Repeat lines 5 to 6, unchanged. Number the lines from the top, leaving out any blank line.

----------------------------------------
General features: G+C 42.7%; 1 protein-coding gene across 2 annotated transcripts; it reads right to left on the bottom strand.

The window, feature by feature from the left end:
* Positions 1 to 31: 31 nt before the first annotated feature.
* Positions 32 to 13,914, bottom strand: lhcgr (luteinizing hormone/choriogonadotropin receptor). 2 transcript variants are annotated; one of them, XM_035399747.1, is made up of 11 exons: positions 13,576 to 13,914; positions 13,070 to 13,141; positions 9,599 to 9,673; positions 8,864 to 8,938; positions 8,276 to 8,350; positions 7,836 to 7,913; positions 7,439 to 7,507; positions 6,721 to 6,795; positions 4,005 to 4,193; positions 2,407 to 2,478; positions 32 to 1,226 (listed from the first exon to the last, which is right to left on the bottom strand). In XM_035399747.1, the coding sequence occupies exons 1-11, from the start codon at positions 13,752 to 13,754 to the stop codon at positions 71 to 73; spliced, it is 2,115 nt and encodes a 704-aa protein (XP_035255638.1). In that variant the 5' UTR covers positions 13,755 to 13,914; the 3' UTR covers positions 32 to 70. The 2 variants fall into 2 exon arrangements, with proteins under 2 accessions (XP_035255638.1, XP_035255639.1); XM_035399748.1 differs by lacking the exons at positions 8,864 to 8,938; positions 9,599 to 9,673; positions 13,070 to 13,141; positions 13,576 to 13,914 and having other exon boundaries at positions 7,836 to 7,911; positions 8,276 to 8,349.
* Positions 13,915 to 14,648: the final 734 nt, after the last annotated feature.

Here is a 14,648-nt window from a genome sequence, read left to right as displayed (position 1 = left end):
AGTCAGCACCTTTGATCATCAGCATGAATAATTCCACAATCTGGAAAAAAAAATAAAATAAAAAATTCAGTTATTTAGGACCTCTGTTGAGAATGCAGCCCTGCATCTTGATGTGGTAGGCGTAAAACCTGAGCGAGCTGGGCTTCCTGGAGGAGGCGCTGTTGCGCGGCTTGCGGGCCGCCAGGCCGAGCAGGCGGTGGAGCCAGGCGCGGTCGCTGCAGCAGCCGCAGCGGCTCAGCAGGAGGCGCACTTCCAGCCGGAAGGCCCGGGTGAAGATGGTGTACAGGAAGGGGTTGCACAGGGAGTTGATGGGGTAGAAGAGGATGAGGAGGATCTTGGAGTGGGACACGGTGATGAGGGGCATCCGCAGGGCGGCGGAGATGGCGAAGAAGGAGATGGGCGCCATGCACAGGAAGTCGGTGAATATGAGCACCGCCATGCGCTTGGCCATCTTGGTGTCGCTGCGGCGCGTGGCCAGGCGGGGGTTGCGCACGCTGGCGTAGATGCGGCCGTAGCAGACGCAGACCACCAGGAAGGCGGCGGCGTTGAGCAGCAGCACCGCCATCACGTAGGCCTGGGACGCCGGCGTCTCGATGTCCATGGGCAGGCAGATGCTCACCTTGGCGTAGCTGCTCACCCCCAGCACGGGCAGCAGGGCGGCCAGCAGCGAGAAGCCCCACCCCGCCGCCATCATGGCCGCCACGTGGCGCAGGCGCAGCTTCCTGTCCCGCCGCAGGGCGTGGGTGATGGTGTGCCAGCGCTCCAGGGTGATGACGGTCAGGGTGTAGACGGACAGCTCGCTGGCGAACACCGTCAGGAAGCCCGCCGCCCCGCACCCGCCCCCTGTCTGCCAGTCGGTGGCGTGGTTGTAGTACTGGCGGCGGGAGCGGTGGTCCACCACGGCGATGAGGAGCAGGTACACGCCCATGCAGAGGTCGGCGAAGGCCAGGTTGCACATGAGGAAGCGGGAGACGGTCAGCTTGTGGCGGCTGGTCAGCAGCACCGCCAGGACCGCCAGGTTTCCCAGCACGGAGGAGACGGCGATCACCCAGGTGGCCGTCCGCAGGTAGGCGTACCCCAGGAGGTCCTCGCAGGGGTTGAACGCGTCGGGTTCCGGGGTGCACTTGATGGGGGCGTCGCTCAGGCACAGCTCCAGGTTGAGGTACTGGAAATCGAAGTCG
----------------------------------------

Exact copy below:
* Positions 13,915 to 14,648: the final 734 nt, after the last annotated feature.

Here is a 14,648-nt window from a genome sequence, read left to right as displayed (position 1 = left end):